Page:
Fell-top assessor Craig PalmerLake District bosses have got the view from the top – of England’s third highest mountain.

The national park authority’s chief executive and deputy chairman took a hike up Helvellyn with fell-top assessor Craig Palmer to see for themselves how the vital weather information is gathered.

Fell-top assessor Craig Palmer

And the Cumbrian weather didn’t disappoint: they met winds gusting to 52mph (84kph) and a fell covered in snow and ice. Former commando Craig Palmer took chief executive Richard Leafe and deputy chairman Vicky Darrall to the summit for a view of his work. The pair are no strangers to the hills – Mr Leafe is a keen mountaineer and Ms Darrall is a fellrunner.

The ex-serviceman shares fell-top weather assessment with former hotel manager Jon Bennett. The Weatherline supplies winter condition reports from Helvellyn’s 950m summit from December to Easter. This winter, assessors warned that the corrie below the mountain’s summit had become dangerously prone to avalanche.

Mr Leafe said he believed more people were venturing on to the fells without realising they might encounter the type of severe conditions he experienced on the day. He said: “I suspect milder temperatures in the valleys are tempting more people on to the hills. They are often unprepared for the conditions they may find and unaware weather patterns can shift very quickly.”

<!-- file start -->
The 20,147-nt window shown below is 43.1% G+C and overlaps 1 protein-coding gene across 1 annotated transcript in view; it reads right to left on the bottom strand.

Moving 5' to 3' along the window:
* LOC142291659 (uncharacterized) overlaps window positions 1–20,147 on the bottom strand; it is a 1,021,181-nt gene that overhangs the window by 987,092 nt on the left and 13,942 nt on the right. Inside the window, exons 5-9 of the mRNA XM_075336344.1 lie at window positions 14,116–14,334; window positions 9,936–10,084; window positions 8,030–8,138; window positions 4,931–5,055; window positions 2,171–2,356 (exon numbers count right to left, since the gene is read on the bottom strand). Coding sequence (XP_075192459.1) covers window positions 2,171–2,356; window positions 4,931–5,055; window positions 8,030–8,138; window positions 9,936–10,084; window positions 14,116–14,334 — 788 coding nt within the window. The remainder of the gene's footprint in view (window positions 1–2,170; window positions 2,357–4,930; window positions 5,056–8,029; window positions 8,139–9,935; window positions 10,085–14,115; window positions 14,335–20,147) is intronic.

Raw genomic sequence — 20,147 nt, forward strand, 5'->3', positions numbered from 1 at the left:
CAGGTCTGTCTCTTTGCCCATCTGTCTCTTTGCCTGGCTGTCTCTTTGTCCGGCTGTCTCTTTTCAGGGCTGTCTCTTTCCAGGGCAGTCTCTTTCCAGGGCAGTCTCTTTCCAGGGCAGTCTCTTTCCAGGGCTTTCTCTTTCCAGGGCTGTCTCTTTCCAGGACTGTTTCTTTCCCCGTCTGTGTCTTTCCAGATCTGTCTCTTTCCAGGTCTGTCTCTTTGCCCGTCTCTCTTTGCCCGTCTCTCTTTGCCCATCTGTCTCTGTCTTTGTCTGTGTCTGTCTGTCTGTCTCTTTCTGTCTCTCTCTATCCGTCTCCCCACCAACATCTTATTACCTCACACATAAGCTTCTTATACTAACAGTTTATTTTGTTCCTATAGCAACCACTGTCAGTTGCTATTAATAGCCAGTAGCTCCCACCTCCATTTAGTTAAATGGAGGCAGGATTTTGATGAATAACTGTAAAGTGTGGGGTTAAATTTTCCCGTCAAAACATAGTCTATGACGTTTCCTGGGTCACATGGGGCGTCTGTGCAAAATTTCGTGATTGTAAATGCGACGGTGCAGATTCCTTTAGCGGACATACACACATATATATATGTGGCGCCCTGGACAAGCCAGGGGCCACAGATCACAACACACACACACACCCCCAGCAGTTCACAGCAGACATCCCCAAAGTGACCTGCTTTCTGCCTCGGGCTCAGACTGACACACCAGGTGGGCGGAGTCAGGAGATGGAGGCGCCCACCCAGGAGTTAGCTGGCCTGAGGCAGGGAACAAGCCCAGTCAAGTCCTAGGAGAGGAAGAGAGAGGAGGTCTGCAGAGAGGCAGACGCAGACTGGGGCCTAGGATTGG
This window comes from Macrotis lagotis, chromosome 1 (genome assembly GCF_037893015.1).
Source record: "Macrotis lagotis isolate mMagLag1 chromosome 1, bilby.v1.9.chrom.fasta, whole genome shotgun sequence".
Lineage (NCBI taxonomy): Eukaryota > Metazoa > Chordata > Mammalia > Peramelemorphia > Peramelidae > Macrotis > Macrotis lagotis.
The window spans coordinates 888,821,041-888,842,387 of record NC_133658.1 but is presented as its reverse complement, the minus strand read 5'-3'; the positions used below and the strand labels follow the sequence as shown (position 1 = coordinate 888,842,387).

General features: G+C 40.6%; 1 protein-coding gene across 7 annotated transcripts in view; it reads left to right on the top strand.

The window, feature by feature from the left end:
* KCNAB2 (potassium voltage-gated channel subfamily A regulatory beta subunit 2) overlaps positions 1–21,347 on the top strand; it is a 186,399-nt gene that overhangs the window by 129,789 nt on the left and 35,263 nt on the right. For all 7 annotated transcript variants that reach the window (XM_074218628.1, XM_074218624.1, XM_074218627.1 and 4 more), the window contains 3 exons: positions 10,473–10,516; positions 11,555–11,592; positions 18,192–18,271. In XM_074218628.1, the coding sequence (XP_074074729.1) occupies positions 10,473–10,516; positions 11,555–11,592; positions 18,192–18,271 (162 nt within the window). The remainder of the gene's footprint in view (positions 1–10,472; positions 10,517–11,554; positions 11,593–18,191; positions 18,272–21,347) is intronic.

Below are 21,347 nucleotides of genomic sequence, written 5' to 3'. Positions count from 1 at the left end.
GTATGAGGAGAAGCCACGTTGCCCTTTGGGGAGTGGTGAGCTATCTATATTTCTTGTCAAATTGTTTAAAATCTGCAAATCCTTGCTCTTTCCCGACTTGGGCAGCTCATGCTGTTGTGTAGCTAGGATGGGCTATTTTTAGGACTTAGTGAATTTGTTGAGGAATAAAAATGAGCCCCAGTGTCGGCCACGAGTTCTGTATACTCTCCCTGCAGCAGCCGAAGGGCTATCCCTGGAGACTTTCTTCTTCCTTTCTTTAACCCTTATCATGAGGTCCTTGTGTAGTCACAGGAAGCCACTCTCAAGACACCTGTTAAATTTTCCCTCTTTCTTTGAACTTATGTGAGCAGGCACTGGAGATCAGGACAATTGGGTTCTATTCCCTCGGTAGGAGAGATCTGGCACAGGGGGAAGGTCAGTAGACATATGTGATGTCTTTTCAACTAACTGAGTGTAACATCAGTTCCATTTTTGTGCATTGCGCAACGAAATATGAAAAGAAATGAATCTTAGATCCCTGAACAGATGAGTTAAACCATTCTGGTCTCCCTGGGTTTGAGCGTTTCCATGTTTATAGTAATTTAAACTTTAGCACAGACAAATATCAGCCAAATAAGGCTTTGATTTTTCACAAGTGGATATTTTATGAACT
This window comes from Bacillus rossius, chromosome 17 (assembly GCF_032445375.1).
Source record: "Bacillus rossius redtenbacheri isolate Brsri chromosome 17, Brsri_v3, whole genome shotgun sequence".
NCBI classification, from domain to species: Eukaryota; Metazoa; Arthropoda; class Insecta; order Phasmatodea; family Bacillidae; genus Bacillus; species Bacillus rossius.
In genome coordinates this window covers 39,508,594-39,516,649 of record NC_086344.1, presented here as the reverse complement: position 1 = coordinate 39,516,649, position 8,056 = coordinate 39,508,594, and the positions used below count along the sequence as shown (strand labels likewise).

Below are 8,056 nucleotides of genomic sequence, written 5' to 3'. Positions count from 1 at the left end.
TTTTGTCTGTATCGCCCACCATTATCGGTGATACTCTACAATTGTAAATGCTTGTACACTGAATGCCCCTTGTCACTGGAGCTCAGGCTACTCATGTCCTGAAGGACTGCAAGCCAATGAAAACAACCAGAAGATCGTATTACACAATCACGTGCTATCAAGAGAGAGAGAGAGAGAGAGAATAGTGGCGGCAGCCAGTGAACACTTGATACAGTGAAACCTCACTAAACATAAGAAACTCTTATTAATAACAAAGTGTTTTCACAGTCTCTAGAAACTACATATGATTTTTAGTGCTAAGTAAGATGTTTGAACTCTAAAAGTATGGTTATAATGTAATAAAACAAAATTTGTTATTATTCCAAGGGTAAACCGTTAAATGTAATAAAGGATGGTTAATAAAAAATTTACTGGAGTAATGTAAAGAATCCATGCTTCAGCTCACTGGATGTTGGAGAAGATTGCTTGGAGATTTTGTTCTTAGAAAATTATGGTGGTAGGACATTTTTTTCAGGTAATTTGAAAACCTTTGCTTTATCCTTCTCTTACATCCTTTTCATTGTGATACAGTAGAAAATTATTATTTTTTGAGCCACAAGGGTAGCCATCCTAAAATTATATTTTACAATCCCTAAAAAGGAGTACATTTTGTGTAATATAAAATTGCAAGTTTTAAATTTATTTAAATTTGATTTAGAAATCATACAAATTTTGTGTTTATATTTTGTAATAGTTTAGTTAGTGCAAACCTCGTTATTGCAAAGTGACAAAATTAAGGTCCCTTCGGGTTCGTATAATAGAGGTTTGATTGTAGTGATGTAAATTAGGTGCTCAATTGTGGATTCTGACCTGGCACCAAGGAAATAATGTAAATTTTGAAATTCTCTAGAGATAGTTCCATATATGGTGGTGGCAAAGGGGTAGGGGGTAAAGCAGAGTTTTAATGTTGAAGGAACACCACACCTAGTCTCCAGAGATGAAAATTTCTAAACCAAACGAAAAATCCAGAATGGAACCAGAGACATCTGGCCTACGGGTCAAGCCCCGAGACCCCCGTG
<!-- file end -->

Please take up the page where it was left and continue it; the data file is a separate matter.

Helvellyn's summit His visit confirmed the need for an accurate weather report so hillwalkers and mountaineers know the type of conditions they are likely to meet on the summits.

Helvellyn's summit

“It underlined for me the vital role fell top assessors play in contributing to people’s safety. We saw first-hand the nature of summit conditions and how unpredictable they can be.

“Naturally, safety is paramount. I want to encourage responsible winter walking and highlight the fragility of these high places, particularly in respect of climate change.”

Ms Darrall echoed the chief executive’s views. She said: “The awe-inspiring nature of the fells and the real need to respect them, and their dangers, was very apparent.

“Talking to expert, experienced staff who know and love these landscapes, was really inspirational.

“As an authority, we have some responsibility to guide people by outlining the dangers, as well as the opportunities, high level walking brings.”

The authority representatives also expressed concern about the effects of climate change on the fells. Mr Leafe said: “As frost declines, bracken will move higher up the slopes. The last refuges of high arctic alpine plants are also becoming smaller as temperatures rise.”

The Lake District Weatherline has been in operation for 33 years. As well as reporting fell-top conditions during the winter, the service provides forecasts for the Cumbrian fells throughout the year. It can also be accessed by ringing 08700 550575.